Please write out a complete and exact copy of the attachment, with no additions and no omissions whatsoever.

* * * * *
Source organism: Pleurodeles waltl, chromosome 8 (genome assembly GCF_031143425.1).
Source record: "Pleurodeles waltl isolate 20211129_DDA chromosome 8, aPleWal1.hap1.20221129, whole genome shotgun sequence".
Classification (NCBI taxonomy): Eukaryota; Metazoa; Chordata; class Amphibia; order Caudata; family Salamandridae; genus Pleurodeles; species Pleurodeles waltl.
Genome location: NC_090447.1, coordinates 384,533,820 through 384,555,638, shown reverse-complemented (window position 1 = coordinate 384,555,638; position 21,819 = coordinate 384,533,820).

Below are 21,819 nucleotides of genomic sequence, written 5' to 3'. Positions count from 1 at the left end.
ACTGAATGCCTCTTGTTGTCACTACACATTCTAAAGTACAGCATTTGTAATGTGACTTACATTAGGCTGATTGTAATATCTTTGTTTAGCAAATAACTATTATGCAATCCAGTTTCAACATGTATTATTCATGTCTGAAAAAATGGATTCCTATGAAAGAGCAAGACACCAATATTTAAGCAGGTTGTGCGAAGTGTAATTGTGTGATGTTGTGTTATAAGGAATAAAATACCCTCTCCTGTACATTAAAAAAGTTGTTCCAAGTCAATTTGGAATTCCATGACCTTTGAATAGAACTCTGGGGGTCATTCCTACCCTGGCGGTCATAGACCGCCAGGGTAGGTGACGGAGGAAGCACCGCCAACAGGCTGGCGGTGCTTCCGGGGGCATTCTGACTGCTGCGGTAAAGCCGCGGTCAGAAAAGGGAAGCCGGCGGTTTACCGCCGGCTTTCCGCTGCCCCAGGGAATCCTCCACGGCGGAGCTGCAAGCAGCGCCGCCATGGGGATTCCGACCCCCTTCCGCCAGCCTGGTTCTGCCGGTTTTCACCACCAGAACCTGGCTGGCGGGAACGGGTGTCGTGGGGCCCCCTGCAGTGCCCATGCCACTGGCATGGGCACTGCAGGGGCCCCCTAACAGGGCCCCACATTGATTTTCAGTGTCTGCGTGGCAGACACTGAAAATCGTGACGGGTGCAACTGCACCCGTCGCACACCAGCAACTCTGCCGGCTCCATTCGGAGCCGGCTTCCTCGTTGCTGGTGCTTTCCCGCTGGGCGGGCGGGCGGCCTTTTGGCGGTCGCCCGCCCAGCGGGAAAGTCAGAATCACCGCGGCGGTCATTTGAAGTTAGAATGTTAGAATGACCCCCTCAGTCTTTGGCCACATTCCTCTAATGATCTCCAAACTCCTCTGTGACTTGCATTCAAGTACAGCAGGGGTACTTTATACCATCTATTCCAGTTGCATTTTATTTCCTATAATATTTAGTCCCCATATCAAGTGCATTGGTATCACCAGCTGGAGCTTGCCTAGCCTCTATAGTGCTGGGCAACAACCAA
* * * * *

Source organism: Pleurodeles waltl, chromosome 8 (genome assembly GCF_031143425.1).
Source record: "Pleurodeles waltl isolate 20211129_DDA chromosome 8, aPleWal1.hap1.20221129, whole genome shotgun sequence".
Classification (NCBI taxonomy): Eukaryota; Metazoa; Chordata; class Amphibia; order Caudata; family Salamandridae; genus Pleurodeles; species Pleurodeles waltl.
Genome location: NC_090447.1, coordinates 384,533,820 through 384,555,638, shown reverse-complemented (window position 1 = coordinate 384,555,638; position 21,819 = coordinate 384,533,820).

Below are 21,819 nucleotides of genomic sequence, written 5' to 3'. Positions count from 1 at the left end.
ACTGAATGCCTCTTGTTGTCACTACACATTCTAAAGTACAGCATTTGTAATGTGACTTACATTAGGCTGATTGTAATATCTTTGTTTAGCAAATAACTATTATGCAATCCAGTTTCAACATGTATTATTCATGTCTGAAAAAATGGATTCCTATGAAAGAGCAAGACACCAATATTTAAGCAGGTTGTGCGAAGTGTAATTGTGTGATGTTGTGTTATAAGGAATAAAATACCCTCTCCTGTACATTAAAAAAGTTGTTCCAAGTCAATTTGGAATTCCATGACCTTTGAATAGAACTCTGGGGGTCATTCCTACCCTGGCGGTCATAGACCGCCAGGGTAGGTGACGGAGGAAGCACCGCCAACAGGCTGGCGGTGCTTCCGGGGGCATTCTGACTGCTGCGGTAAAGCCGCGGTCAGAAAAGGGAAGCCGGCGGTTTACCGCCGGCTTTCCGCTGCCCCAGGGAATCCTCCACGGCGGAGCTGCAAGCAGCGCCGCCATGGGGATTCCGACCCCCTTCCGCCAGCCTGGTTCTGCCGGTTTTCACCACCAGAACCTGGCTGGCGGGAACGGGTGTCGTGGGGCCCCCTGCAGTGCCCATGCCACTGGCATGGGCACTGCAGGGGCCCCCTAACAGGGCCCCACATTGATTTTCAGTGTCTGCGTGGCAGACACTGAAAATCGTGACGGGTGCAACTGCACCCGTCGCACACCAGCAACTCTGCCGGCTCCATTCGGAGCCGGCTTCCTCGTTGCTGGTGCTTTCCCGCTGGGCGGGCGGGCGGCCTTTTGGCGGTCGCCCGCCCAGCGGGAAAGTCAGAATCACCGCGGCGGTCATTTGAAGTTAGAATGTTAGAATGACCCCCTCAGTCTTTGGCCACATTCCTCTAATGATCTCCAAACTCCTCTGTGACTTGCATTCAAGTACAGCAGGGGTACTTTATACCATCTATTCCAGTTGCATTTTATTTCCTATAATATTTAGTCCCCATATCAAGTGCATTGGTATCACCAGCTGGAGCTTGCCTAGCCTCTATAGTGCTGGGCAACAACCAA